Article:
8. Change in the meeting date and location for the next meeting. The Council changed the next scheduled meeting from May 24th to May 23rd. Mr. Welnak requested the location be changed from GEF-3 to the Crown Plaza and that future meetings be held at the Crowne Plaza when possible. Ms. Nunnery said she would try to make the location change. The members agreed that May 23rd meeting would be primarily for developing the "agreed bill." If another meeting is necessary it will be scheduled at the May 23rd meeting. NOTE: The May 23rd meeting will be at the Crowne Plaza, 201 East Washington Ave, Madison at 10:00 A.M. - 3:00 P.M.
  9. Adjournment. The Council adjourned until May 23rd.

LABOR PROPOSALS

WORKER'S COMPENSATION ADVISORY COUNCIL MEETING
APRIL 19, 2001

  1. 102.11. REMOVE MAXIMUM ON COMPENSATION BASED ON STATE AVERAGE WAGE.
  2. 102.11. PROVIDE FOR INDEXING OF DISABILITY RATES
  3. 102.11. PROVIDE FOR ANNUAL INCREASE IN DISABILITY RATES BASED ON CONSUMER PRICE INDEXES.
  4. 102.44. PROVIDE INCREASES IN MAXIMUM LIMITATIONS.
  5. PROVIDE THAT IF ANY MEDICAL EXAMINATION IS TO BE USED TO TERMINATE BENEFITS BY AN EMPLOYER/INSURER IT MUST BE PERFORMED FROM A LIST OF IMPARTIAL PROVIDERS MAINTAINED BY THE WORKER'S COMPENSATION DIVISION.
  6. PROVIDE THAT WHEN AN INJURY RESULTS IN 200 OR MORE WEEKS OF DISABILITY A WORKER WILL BE GIVEN THE OPTION OF CLAIMING PERMANENT DISABILITY BASED ON LOSS OF EARNING CAPACITY.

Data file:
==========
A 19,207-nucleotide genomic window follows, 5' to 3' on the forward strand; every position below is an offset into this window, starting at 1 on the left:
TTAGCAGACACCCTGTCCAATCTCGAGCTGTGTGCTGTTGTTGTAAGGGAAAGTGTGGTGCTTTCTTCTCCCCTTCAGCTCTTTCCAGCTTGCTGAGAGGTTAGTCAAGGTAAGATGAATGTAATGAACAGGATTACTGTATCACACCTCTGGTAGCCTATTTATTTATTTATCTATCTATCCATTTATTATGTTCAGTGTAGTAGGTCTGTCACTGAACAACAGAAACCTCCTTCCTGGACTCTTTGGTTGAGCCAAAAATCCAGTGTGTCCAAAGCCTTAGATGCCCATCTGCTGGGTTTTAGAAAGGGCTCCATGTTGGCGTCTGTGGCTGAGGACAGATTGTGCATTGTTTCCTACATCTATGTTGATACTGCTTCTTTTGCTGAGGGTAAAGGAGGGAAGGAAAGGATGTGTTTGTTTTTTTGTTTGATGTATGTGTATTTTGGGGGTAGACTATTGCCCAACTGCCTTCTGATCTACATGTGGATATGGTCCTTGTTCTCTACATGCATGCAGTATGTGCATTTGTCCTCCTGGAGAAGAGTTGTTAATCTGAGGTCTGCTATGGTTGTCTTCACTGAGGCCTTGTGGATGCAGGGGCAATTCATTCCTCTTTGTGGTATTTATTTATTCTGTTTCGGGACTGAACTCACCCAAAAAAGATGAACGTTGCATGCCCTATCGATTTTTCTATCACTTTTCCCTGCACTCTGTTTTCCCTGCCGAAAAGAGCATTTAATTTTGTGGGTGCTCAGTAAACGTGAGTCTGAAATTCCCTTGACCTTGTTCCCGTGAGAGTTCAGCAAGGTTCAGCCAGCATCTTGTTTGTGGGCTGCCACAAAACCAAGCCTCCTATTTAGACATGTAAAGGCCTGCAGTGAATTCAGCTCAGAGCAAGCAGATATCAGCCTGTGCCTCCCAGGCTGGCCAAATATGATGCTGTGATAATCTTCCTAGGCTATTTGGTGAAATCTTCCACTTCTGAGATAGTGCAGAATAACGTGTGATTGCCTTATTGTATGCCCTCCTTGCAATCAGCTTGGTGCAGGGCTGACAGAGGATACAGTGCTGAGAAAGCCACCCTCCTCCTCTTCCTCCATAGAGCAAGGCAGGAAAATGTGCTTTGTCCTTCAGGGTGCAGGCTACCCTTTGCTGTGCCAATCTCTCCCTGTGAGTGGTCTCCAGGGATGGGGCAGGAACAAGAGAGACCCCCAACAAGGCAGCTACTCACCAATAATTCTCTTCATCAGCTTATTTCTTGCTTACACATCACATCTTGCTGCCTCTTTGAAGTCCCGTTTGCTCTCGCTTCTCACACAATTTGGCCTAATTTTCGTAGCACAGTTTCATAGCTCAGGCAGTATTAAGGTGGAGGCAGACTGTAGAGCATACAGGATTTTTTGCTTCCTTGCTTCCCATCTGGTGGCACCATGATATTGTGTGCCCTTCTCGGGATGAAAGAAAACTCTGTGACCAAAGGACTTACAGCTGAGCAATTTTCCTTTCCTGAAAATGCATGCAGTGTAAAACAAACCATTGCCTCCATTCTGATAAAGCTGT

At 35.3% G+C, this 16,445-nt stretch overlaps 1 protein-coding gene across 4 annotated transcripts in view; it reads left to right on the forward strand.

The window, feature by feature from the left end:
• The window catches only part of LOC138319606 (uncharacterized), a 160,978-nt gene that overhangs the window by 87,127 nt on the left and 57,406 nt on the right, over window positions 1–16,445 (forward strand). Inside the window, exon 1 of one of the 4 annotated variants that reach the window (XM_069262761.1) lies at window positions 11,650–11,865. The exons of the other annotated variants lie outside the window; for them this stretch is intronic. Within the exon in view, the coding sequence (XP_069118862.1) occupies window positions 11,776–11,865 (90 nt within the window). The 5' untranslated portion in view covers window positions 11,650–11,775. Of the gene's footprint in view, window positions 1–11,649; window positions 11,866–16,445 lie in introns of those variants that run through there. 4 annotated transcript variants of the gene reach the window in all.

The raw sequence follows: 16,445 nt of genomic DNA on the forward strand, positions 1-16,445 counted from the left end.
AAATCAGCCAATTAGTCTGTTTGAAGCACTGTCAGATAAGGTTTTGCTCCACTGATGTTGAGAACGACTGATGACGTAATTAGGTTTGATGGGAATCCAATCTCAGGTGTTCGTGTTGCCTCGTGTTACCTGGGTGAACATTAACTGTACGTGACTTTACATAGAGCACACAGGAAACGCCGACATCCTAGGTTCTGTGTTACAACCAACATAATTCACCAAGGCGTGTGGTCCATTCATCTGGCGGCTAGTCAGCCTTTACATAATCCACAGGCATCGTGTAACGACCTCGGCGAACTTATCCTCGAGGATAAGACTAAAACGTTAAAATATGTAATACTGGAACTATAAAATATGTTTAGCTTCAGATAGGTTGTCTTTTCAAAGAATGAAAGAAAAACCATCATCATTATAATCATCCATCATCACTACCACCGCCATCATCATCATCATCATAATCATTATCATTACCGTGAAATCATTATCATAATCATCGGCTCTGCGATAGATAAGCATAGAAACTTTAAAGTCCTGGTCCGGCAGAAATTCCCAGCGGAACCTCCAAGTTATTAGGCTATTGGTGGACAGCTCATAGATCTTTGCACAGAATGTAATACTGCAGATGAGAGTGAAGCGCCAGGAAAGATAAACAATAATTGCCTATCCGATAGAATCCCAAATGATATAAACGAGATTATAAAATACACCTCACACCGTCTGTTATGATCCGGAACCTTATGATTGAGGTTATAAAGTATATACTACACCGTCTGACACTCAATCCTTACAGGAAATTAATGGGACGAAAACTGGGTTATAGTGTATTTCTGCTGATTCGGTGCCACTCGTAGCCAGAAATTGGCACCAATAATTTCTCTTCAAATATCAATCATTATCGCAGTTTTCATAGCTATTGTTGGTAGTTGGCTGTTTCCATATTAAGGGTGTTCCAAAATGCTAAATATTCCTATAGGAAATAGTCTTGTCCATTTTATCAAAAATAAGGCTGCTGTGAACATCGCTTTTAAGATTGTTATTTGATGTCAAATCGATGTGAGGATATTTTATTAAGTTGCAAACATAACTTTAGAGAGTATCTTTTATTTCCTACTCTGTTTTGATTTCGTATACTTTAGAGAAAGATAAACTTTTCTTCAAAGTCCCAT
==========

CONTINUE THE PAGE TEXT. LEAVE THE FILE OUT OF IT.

7. PROVIDE THAT AN EMPLOYEE ON WORKER'S COMPENSATION MUST BE PROVIDED HEALTH INSURANCE ON THE SAME BASIS AS AN ACTIVE EMPLOYEE.
  8. 102.03(2). DISCUSS CHANGES IN EXCLUSIVITY SECTION TO EXEMPT AN EMPLOYER: (1) CONVICTED UNDER CRIMINAL STATUTES IN CONNECTION WITH A DEATH OR INJURY; OR (2) IN CASE OF DEFAMATION BY THE EMPLOYER.
  9. CREATE A REBUTTABLE PRESUMPTION THAT TB AND HEPATITIS C ARE WORK RELATED FOR EMPLOYEES IN HIGH RISK OCCUPATIONS.
  10. 102.65(3). REMOVE CAP ON THE WORK INJURY SUPPLEMENTAL BENEFIT FUND.
  11. 102.18(BP). PROVIDE MINIMUM BAD FAITH PENALTY OF $5000.
  12. BAD FAITH IF EMPLOYER/INSURER MIS-STATES THE WORKER’S RIGHTS UNDER THE LAW (e.g.. that employee must go to company doctor, can’t go to chiropractor, must get pre-approval of treatment, etc.)
  13. 102.49 (5). RAISE THE DEATH PAYMENT FROM $5,000 TO $20,000. (IT'S ILLOGICAL THAT THE PAYMENT INTO THE FUND FOR A DEATH IS $2,000 LESS THAN THE LOSS OF THE FOOT--A $7,000 PAYMENT.)
  14. 102.60 (9). RAISE THE MAXIMUM PENALTIES FOR ILLEGAL EMPLOYMENT OF A MINOR FROM $7,500 TO $15,000 AND FROM $15,000 TO $30,000.
  15. DISCUSS THE POSSIBILITY OF SEEKING A WAIVER FROM DHFS TO ALLOW INJURED WORKERS, WITHOUT DEPENDENTS, WHO MIGHT NOT HAVE INSURANCE, TO BE COVERED UNDER BADGER CARE.
  16. HAVE THE DEPARTMENT DO A STUDY REGARDING RATIO OF MEDICAL EXPENSE VS BENEFIT EXPENSE. NATIONAL AVERAGE IS 50/50 WHILE WISCONSIN IS 62/38.